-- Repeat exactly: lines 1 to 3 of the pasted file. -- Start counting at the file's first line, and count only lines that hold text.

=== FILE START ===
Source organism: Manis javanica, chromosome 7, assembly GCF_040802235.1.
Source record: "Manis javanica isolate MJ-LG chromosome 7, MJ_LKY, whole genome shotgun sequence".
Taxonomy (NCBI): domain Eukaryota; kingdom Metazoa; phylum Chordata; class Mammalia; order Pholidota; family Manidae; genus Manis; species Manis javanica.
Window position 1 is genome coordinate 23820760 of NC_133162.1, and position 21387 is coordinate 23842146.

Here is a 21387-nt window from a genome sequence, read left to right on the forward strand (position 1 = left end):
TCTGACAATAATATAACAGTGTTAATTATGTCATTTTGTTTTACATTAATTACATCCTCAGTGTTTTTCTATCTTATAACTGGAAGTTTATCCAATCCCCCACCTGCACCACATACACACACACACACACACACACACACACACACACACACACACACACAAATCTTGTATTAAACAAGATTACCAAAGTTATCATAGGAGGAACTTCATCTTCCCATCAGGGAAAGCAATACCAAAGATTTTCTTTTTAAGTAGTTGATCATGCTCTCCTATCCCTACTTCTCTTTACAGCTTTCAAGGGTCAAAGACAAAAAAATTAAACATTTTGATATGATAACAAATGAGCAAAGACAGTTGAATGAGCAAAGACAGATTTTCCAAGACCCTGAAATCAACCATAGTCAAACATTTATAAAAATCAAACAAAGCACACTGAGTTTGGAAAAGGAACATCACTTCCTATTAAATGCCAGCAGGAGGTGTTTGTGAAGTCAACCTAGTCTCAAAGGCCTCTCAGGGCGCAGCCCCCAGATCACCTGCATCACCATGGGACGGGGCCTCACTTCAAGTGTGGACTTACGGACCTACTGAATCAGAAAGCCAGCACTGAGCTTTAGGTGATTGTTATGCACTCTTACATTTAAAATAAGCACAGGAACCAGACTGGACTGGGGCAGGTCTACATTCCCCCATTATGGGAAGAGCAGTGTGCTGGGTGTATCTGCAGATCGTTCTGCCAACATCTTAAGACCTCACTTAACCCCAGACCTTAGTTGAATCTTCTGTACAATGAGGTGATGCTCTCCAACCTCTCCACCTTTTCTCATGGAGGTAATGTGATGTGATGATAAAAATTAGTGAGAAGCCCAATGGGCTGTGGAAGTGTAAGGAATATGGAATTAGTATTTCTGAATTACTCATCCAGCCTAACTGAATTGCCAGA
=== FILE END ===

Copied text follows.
Source organism: Manis javanica, chromosome 7, assembly GCF_040802235.1.
Source record: "Manis javanica isolate MJ-LG chromosome 7, MJ_LKY, whole genome shotgun sequence".
Taxonomy (NCBI): domain Eukaryota; kingdom Metazoa; phylum Chordata; class Mammalia; order Pholidota; family Manidae; genus Manis; species Manis javanica.